The Girl Scouts was as close as this suburban girl ever got to learning any kind of traditional skills growing up. I quit it early on, considering ‘badge earning’ to be well beneath my expanding “cool kid” facade.
But if there’s a badge worth earning, midwifery would be up there with the loftiest of them. I’m humbled and proud to say I got to experience it last night for the first time.
I bit of critical background: I’m squeamish. Considering we didn’t have children of our own and I didn’t have my own dog to take care of, let alone any pet previously to our dear Papi, at about age 42, it seems to me squeamishness pretty much comes with that territory.
It’s because I was well aware of this personal limitation that I NEVER imagined we’d have so many animals.
Chickens, for us and many other clueless homesteaders, are the Gateway Livestock. Then came ducks, turkeys, sheep, pigs, and more dogs. But we both swear we’ll never get cows or horses. (Ahem)
Considering my penchant for ‘Too Much Information’ I’ve now been acclimated to loads of poop, vomit, blood and morbid sounds of all sorts. It also got me scared, very scared, about all that can go wrong with pets and livestock. And how painful that is, and knowing this truth in advance is useless. It does not help the pain by expecting it. It does help though to be prepared. So far I give us a C+ on that when it comes to the critters.
My TMI penchant leads also to so much online and in books about serious diseases and awful complications and the myriad very dirty deeds endemic in the farm life. Talking to others more experienced will also always bring sad stories and sometimes tragic ones.
Maybe I don’t quite deserve my badge just yet, but I’m fairly certain I saved our ewe and her young lamb last night by being at the right place at the right time and doing my usual C-level work. 🙂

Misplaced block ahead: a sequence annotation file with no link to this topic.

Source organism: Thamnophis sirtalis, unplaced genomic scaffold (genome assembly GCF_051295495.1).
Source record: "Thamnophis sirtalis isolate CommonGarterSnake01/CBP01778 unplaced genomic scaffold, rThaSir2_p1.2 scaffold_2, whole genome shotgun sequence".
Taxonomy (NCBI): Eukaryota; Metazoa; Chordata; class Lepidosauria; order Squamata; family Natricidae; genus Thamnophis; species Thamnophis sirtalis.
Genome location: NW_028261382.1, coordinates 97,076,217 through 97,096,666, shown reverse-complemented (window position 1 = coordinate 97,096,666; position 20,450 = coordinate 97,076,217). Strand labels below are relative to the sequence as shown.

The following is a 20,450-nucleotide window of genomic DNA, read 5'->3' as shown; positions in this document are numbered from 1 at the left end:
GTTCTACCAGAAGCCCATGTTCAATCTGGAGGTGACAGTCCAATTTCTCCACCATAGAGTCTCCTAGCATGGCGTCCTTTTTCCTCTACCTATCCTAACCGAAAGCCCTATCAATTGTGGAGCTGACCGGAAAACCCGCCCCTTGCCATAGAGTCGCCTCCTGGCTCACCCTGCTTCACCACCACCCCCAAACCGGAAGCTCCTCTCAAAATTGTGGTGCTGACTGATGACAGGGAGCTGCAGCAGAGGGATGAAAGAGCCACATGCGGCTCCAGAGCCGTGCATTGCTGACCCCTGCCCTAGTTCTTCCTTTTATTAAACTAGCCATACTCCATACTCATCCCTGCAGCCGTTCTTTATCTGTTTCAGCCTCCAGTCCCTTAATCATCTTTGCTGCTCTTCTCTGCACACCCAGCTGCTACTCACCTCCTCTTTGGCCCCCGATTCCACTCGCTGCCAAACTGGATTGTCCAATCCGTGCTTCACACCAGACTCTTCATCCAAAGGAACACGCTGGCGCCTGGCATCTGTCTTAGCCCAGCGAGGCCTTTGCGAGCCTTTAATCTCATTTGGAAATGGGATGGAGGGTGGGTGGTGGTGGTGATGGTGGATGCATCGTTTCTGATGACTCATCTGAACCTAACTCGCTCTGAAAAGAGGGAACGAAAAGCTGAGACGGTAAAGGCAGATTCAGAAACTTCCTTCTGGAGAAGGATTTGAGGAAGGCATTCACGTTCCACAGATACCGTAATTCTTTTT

When our ewes have lambed in the past I was not there to witness the actual event, only woke up to find the lambs delivered, sometimes successfully, sometimes not. On one occasion I found one mutilated by our young puppy and I had to kill it. I cannot speak about this moment still today a year later without tears. It was the most confusing, stressful, tragic, sorrowful day of my life. Like most in the so-called advanced economies, we grew up very sheltered from death and from the act of killing. Hubby would’ve handled it far better had he been home. I was alone and a basket case.
I was alone again this time when Buttercup gave an unusual and very loud bark audible from inside the house that clued me in that something was going down. I went to the stalls and saw mama was in labor. I was determined to watch it all and learn.
I was hoping and intending to remain a bystander to nature’s miracle.
As it happened I could tell something was wrong right away. Then I doubted myself. Then I went back and forth a dozen times, yes, no, yes, no.
Then I concluded, no, something’s really wrong here, get help. Help? Like from who? I called two friends with more experience and they didn’t answer. I looked through our book on sheep, panicky by that time. I call Hubby. He calls his folks and searches online while I pace waiting for the bread in the oven to finish so I can go back to the stalls.
I muse, even in this stressed state: “Oh, we’re both waiting on buns in the oven.” Yes, that’s how I cope with stress, and most things really, goofy humor.
It doesn’t occur to me again that the fetus that the ewe cannot seem to push out is in fact dead until hours later. Yet, I felt it, even considered it immediately, instinctually at the very first moment I saw it. I just tried to over-ride that feeling with too much doubt and reasoning and wishful thinking.
On the phone with Hubby we decide there’s really nothing I can do alone in the dark with no experience and no equipment and no nearby vet. Then he calls back and has changed his mind. He urges me to go back out, put on some rubber gloves, and see if I can help her.
And he was right! As soon as I touched the fetus it was obviously dead and my foolishness at waiting hours to “realize” this washed over me. I strained, along with mama to get it out, knowing if not she would surely die as well.
At last it came free, followed by another smaller, but wonderfully alive little treasure!
I’m happy to report as of this writing about 16 hours later, mama and babe are doing well, eating and drinking and getting to know each other.
Yes, I was alone, but really, it was very much a team effort. Thanks y’all!